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An extended C-terminal tail of the ribosomal protein S13 modulates the speed of ribosomal translocation.
Uppsala University, Disciplinary Domain of Science and Technology, Biology, Department of Cell and Molecular Biology.
Uppsala University, Disciplinary Domain of Science and Technology, Biology, Department of Cell and Molecular Biology.
(English)Manuscript (preprint) (Other academic)
National Category
Biochemistry and Molecular Biology
Identifiers
URN: urn:nbn:se:uu:diva-396195OAI: oai:DiVA.org:uu-396195DiVA, id: diva2:1366812
Available from: 2019-10-30 Created: 2019-10-30 Last updated: 2019-10-30
In thesis
1. Ribosomal translocation in real time: Method development to Applications
Open this publication in new window or tab >>Ribosomal translocation in real time: Method development to Applications
2019 (English)Doctoral thesis, comprehensive summary (Other academic)
Abstract [en]

Translational elongation is the process in which the ribosome adds one amino acid at a time to the nascent peptide chain. As the ribosome elongates the peptide chain by 14 - 20 amino acids per second and performs hundreds of such cycles per protein, ‘elongation’ is one of the most crucial steps in translation. During elongation, the ribosome must move precisely by one codon along the mRNA after peptidyl transfer. This step is known as ‘ribosomal translocation’, which is catalyzed by the elongation factor G (EF-G). Despite extensive research, the exact sequence of events in translocation is still unclear. Thus, development of an in vitro assay, which would allow precise kinetic measurement of the steps involved in ribosomal translocation, is highly important. In 2003, a research group led by Simpson Joseph designed a fluorescence-based assay to monitor translocation in stopped-flow using a short mRNA labeled with fluorescent-dye pyrene at the 3’ end. Although optimized for the highest fluorescence change, this assay showed significantly slower translocation than what has been measured by conventional translocation assays. Moreover, when performed with a popular peptidyl tRNA analog, it produced complex multiphasic kinetics. Therefore, this assay was not only limited for deriving physiologically relevant rates, but also the analysis of the rates from the kinetic data was challenging. In this thesis, we have optimized the fluorescent-mRNA based stopped-flow translocation assay, by carefully calibrating it with the functional tripeptide formation assay performed in quench-flow. First, we identified the most suitable mRNA length that is optimal for both the fluorescence signal and the rate of translocation. Further, by systematically varying temperature, Mg2+, EF-G and tRNA analog concentration, we have derived the ideal condition for obtaining near monophasic kinetics in stopped-flow, which allows determination of the translocation rate in an unambiguous manner. This optimized assay has further been tested in different contexts involving translocation, which include (i) characterization of the GTPase deficient EF-G mutants, (ii) studying the effect of non-hydrolyzable GTP analogs, (iii) evaluating the effect of extension of the C-terminal tail of the ribosomal protein S13 in the decoding center, and (iv) understanding the mechanism of action of a novel aminoglycoside antibiotic ‘arbekacin’ in translation. These studies altogether provide deep understanding for how different factors can modulate ribosomal translocation.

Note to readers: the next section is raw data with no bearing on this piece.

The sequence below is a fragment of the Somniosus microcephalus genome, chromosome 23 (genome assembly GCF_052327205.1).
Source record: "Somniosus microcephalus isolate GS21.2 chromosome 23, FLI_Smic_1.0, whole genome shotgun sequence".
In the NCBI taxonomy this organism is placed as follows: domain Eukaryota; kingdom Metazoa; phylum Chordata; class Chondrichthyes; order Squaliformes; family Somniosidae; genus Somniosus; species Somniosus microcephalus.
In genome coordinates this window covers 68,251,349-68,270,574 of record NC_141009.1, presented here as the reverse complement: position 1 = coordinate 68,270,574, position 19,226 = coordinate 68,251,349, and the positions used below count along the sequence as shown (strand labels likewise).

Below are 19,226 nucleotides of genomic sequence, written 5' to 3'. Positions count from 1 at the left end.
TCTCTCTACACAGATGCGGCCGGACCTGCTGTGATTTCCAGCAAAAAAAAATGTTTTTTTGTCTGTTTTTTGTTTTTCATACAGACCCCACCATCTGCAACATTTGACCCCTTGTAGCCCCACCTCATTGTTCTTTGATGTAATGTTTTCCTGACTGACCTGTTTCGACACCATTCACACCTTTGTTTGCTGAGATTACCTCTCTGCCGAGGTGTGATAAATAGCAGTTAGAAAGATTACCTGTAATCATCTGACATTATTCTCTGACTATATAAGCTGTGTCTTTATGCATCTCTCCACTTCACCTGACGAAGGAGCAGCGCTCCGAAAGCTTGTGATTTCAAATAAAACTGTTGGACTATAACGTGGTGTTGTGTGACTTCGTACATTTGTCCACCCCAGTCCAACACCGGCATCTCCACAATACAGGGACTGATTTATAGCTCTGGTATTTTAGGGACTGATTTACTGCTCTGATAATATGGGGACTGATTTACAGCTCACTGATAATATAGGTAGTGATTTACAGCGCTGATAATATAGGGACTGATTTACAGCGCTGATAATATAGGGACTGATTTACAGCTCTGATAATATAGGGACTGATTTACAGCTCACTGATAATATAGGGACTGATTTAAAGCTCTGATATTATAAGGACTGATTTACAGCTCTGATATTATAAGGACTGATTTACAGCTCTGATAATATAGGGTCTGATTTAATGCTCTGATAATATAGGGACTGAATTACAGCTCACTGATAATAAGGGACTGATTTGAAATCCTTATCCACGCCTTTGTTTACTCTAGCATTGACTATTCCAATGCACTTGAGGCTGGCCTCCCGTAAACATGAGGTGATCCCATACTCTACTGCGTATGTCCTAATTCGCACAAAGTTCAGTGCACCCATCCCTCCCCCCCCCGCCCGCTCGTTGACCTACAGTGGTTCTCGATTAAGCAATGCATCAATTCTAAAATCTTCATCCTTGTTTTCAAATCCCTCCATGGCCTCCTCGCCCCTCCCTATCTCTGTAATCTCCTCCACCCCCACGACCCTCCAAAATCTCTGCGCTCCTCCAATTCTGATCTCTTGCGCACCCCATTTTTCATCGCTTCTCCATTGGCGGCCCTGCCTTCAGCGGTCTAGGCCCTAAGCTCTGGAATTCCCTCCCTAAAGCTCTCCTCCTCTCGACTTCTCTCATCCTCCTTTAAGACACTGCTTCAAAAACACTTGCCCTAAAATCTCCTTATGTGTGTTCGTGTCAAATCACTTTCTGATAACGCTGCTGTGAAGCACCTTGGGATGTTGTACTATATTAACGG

Place, publisher, year, edition, pages
Uppsala: Uppsala University, 2019. p. 52
Series
Digital Comprehensive Summaries of Uppsala Dissertations from the Faculty of Science and Technology, ISSN 1651-6214 ; 1877
Keywords
ribosome, EF-G, pyrene mRNA, aminoglycoside, ribosomal protein, GTP hydrolysis
National Category
Biochemistry and Molecular Biology
Research subject
Biology with specialization in Molecular Biology
Identifiers
urn:nbn:se:uu:diva-396197 (URN)978-91-513-0808-1 (ISBN)
Public defence
2019-11-29, B7:101a, Biomedical Centrum (BMC), Husargatan 3, Uppsala, 13:15 (English)
Opponent
Supervisors
Available from: 2019-11-07 Created: 2019-10-30 Last updated: 2019-11-07

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